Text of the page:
Eliezer S. Yudkowsky, <email@example.com>, writes:
> I think we all agree that even if a million monkeys typing on a million
> typewriters generated the paragraph above, it wouldn't make the Hal who
> wrote it real. Only Hal's brain or a simulation thereof - being
> instantiated - can put actual qualia behind the statement. It's not
> enough to have the inputs and outputs in a Giant Lookup Table. So the
> question is, if the playback was generated by random chance, can the Hal
> it "records" be said to exist? Will he ever, even once, have said
> "cogito ergo sum", or is there only a text-based representation of the
> words? For the purposes of this argument we are *assuming* that an
> actual neuron-by-neuron simulation would make the Hal real; the question
> is, *given* that, does a randomly generated recording also make Hal real?
It seems that you are combining two ideas here: playback and randomness.
In speaking of "playback" it is simplest to consider making a record of a calculation, and then somehow replaying that record. As you described, there are a number of variations of that idea.
But the question of random actions which "just happen" to mimic (or create) consciousness output is a different matter. This would not have to be a replay of a previously existing consciousness.
You proposed a system with a little bit of randomness, one which is usually lawful but occasionally makes an unplanned transition. We could have a knob to vary the amount of randomness, from a totally deterministic conscious calculation to a totally random, uncontrolled series of states.
Clearly, in practice, as we move the knob from the deterministic towards the random position the consciousness is going to begin to go bad. It would be like zapping the neurons in your brain more and more often, perhaps taking stronger and stronger drugs. Eventually you go insane, dissolve into total, chaotic madness, and (presumably) are no longer what we would call conscious.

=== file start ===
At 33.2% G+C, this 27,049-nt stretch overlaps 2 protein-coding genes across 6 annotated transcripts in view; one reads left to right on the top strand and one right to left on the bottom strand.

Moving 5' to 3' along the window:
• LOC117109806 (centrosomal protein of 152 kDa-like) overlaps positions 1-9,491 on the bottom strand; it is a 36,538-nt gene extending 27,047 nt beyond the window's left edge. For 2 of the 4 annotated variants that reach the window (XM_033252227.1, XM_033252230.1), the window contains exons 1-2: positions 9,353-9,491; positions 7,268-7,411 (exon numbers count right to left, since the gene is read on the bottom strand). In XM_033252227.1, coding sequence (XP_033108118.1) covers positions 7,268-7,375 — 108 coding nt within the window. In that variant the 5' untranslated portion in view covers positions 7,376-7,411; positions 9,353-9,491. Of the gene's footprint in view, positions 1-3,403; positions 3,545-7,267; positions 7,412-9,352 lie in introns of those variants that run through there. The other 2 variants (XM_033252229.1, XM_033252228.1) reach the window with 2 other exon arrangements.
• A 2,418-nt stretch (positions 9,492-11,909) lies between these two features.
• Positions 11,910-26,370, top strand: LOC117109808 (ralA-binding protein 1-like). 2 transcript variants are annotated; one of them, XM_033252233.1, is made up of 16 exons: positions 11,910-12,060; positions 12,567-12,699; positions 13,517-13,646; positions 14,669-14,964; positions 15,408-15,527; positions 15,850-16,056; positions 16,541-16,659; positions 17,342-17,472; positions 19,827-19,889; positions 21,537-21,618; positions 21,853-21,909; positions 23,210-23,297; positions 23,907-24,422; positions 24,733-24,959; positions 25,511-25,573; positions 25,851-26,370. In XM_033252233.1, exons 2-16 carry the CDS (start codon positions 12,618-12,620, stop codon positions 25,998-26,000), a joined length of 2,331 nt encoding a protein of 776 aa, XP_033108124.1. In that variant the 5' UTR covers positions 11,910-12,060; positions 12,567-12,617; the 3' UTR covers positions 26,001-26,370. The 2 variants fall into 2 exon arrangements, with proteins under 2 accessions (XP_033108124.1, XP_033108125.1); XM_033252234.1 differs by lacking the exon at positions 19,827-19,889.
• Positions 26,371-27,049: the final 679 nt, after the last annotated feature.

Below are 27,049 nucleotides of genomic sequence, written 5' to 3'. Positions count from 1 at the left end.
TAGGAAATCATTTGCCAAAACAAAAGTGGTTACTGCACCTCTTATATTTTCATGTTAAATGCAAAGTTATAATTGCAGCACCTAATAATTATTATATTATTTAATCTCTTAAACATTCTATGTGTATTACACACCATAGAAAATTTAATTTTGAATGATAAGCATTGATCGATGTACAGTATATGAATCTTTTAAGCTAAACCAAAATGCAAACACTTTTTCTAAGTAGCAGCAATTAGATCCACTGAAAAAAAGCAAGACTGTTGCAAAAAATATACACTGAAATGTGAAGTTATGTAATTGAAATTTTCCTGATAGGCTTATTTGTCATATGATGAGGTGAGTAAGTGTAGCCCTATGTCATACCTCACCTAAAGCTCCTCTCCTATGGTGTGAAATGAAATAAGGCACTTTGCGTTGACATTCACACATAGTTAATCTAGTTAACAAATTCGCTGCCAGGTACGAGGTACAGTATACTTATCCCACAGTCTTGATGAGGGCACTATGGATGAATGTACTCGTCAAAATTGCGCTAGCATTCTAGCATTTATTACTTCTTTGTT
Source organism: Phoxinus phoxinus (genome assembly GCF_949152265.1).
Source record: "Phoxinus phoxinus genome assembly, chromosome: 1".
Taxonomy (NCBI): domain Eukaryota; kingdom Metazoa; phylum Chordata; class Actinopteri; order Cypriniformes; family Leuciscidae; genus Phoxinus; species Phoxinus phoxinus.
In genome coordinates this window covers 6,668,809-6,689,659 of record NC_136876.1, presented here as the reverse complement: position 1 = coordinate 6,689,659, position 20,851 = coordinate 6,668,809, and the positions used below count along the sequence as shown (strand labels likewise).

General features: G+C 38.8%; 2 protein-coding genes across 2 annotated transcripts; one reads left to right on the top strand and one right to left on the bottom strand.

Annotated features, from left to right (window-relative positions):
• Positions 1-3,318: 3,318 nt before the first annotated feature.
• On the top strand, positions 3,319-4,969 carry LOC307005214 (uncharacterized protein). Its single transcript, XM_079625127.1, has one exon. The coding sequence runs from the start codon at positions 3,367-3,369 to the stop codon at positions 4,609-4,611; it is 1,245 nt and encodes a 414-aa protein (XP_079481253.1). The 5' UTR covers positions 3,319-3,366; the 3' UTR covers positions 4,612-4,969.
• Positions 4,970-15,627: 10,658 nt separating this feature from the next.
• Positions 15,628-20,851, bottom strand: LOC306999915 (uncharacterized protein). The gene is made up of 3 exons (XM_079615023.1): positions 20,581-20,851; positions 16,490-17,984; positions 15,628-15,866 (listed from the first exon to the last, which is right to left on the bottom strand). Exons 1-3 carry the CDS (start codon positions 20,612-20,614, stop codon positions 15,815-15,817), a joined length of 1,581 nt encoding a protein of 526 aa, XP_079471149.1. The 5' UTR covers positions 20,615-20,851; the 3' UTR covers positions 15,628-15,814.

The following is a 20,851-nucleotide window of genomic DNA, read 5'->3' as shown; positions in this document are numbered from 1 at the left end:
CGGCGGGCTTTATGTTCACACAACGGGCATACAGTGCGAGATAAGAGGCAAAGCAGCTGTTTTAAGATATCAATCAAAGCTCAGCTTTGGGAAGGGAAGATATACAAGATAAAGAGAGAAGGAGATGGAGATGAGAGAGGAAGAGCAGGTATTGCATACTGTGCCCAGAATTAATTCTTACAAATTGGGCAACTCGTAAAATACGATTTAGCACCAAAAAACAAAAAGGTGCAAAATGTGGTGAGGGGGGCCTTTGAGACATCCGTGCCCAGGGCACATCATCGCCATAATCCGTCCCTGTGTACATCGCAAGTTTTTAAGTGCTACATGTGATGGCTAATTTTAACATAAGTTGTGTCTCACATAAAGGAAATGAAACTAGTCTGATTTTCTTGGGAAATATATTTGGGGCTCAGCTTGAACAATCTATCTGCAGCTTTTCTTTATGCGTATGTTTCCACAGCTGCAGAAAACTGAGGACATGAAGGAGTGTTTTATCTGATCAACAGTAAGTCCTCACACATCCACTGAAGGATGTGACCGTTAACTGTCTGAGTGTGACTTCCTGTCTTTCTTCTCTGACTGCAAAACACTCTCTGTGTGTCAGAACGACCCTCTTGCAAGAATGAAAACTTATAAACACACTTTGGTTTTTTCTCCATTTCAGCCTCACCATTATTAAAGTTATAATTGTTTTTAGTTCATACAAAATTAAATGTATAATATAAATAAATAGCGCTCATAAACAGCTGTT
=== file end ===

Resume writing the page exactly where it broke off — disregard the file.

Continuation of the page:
In practice, then, we have a clear relationship between determinism and consciousness, controllable by the knob. A random machine is not conscious.
Now, it is theoretically possible that, even though the knob has dialed in a significant amount of randomness, that we "get lucky", and the machine happens to continue to work right. As we move the knob more towards the random position, this becomes less and less likely. With the fully random position it is astronomically unlikely.
I have seen it suggested that exploring the behavior of systems so far from "reasonableness" is outside the range of our intuition. Our common sense fails as we move to the quantum level, or out to the range where relativity holds sway. It may be equally true that when dealing with events which are of such extraordinary low degree of probability, that our common sense fails there as well.
It could be that a fully random state machine which nevertheless managed to instantiate in full and complete detail the complexity of a human mind, thinking thoughts over an extended period of time, would in fact be conscious. Whatever intuition leads us to think otherwise must be distrusted, in a realm so far from that where common sense is proven to work.